Chaos theory is the idea that small changes in initial conditions result in vast differences in the final outcome. For instance, a butterfly flapping its wings could result in a hurricane forming several weeks later. Weather can be considered to be ‘chaotic’ as small fluctuations in atmospheric conditions can build up into large weather effects over time. This makes it impossible to predict more than a few weeks in advance, and for weather forecasting to be unreliable.
So how is it that climate change, which is essentially how average weather changes over time, can be predicted 50 years or so into the future when weather can barely be predicted 5 weeks? If they are so closely linked, how is our ability to predict each so radically different?
Although weather is chaotic, climate is not. In the same sense that although we are unable to predict the age at which a specific man will die, we can make reasonably accurate predictions as to the average age at which 100 or so men will die, and how this will change over time if we look at statistics on eating habits and changes in public health. We can measure many of the factors that affect climate change, most significantly the atmospheric conditions, and how these are likely to change over time, and are therefore able to make predictions into the future.
Yet chaos still does not mean randomness. Seemingly chaotic systems can show recurring patterns emerging, a famous one being the golden ratio. In flower petals, pine cones, shells, hurricanes and even spiral galaxies, these seemingly random formations show this Fibonacci sequence. Even at a microscopic level, the DNA molecule measures 34 angstroms long by 21 angstroms wide for each full cycle of the double helix spiral. These two numbers are in the Fibonacci sequence, with their ratio closely approximating Phi (the golden ratio).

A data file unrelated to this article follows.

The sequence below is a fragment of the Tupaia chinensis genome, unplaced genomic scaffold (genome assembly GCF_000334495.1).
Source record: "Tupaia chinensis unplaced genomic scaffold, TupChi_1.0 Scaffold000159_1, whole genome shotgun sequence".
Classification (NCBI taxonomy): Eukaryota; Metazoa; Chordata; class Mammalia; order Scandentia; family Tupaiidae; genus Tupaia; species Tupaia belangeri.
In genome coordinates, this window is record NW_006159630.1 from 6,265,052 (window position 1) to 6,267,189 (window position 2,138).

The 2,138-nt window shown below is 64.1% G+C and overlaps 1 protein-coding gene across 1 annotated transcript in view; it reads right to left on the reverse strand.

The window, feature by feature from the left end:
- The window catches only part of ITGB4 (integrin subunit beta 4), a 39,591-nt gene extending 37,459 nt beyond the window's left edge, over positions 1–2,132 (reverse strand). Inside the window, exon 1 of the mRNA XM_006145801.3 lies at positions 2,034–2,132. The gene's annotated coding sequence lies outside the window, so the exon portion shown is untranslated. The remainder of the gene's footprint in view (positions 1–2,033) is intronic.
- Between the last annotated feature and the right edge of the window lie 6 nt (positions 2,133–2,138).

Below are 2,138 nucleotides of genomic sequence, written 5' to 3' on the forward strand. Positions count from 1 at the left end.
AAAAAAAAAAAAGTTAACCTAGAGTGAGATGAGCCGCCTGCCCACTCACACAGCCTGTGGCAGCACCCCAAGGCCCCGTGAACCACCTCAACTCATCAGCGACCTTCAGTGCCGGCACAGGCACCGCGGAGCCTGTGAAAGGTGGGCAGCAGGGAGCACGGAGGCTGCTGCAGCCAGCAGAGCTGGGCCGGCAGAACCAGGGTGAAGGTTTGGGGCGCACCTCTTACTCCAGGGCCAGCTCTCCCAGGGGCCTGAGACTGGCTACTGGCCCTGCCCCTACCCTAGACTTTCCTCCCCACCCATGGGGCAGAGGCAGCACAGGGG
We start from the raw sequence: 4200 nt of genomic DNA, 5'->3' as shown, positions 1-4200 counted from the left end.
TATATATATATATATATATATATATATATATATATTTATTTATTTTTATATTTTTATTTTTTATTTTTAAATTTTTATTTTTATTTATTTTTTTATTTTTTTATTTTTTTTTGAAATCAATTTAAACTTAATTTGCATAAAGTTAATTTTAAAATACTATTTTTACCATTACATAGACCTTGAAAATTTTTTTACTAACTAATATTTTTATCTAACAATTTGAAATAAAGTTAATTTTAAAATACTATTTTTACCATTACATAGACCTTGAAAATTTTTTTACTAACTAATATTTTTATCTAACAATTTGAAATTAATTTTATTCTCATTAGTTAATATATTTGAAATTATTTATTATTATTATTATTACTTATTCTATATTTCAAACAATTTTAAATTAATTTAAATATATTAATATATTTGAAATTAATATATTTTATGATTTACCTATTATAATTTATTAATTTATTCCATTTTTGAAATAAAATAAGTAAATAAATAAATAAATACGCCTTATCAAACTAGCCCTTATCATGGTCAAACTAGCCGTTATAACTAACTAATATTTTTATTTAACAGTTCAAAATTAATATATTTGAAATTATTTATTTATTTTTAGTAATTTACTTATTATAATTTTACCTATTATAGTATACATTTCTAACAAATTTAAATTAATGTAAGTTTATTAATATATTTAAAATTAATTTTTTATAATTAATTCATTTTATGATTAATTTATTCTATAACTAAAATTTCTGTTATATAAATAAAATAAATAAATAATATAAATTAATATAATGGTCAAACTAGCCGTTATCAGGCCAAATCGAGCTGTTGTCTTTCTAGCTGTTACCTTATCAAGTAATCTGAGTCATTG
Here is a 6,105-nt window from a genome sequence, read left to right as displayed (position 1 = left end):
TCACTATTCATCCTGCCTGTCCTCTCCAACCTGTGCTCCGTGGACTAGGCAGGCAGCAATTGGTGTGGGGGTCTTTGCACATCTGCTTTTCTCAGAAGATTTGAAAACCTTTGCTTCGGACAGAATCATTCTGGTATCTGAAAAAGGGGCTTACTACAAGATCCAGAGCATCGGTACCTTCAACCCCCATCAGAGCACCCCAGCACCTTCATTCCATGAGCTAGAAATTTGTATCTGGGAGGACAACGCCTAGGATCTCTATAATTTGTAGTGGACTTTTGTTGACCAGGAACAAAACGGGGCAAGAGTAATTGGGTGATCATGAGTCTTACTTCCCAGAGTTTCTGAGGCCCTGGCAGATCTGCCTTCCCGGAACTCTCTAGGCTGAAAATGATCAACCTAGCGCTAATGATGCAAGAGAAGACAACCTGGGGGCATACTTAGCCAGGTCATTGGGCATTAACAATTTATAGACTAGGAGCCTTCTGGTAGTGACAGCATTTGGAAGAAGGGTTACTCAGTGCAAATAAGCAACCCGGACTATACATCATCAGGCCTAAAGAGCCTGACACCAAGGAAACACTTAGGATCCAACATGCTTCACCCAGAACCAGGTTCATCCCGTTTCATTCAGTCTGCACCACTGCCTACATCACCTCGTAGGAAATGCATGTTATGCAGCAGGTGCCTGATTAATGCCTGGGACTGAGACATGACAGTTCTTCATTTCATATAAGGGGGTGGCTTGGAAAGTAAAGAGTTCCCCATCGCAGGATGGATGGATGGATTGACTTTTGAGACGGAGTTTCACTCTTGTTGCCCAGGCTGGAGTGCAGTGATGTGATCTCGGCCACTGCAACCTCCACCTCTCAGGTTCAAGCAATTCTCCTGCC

When we are born, we have an innate ability to swim, yet this is lost and a much more advanced swimming ability is developed. This skill can develop twice in our life, an initial simpler version to cope with immediate needs, and a more matured version when we have the mental capacity to learn it.
This is mirrored in how we learn to understand others; how their thoughts, feelings and desires may be different to our own. For a long time it was believed that it is not until around the age of 4 that we develop this ability, known as theory of mind, and is tested using the Sally Anne test. In the Sally Anne test, the doll ‘Sally’ doesn’t see where the doll ‘Anne’ has moved a ball to and the child has to say where Sally will look for it. This requires the child to understand that what Sally knows about the position of the ball is different to what they know, and therefore that sally will look for the ball where it was before Anne moved it.
Yet more recent studies have shown that babies as young as 15 months possess theory of mind, and are capable of understanding the Sally Anne test. This is because we know that babies look for longer at things that surprise them, and when Sally looked for the ball where she hadn’t seen it placed, the babies stare for longer, showing that they were surprised that Sally knew where the ball was.